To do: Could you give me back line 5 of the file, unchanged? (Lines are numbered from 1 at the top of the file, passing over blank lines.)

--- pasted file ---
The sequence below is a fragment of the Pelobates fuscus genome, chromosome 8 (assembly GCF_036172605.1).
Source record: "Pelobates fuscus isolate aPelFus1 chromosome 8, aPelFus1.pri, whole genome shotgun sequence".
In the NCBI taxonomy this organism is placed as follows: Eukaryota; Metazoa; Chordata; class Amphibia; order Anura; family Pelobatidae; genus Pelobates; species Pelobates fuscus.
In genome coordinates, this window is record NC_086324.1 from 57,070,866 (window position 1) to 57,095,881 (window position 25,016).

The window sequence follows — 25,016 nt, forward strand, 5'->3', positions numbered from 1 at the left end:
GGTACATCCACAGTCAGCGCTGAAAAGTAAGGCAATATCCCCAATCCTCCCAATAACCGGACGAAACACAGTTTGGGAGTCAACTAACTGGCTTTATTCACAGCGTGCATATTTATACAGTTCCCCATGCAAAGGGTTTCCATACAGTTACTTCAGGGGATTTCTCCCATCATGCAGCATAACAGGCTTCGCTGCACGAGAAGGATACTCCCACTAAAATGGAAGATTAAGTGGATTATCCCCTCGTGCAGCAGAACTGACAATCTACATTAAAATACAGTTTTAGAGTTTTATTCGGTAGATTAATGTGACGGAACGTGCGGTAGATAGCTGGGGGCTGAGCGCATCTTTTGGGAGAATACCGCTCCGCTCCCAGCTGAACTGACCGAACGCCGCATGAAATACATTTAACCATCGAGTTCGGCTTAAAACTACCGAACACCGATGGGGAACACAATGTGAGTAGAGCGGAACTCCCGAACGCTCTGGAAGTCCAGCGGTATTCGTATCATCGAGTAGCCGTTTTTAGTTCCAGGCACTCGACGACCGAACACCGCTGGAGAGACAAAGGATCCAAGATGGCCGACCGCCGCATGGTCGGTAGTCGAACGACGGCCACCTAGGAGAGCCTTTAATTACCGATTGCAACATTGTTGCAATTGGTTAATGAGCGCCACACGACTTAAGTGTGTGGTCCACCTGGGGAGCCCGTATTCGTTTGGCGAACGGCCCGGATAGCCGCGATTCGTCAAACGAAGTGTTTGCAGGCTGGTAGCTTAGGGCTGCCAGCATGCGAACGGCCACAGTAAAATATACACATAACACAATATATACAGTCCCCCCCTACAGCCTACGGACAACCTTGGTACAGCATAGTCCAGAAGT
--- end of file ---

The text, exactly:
The window sequence follows — 25,016 nt, forward strand, 5'->3', positions numbered from 1 at the left end: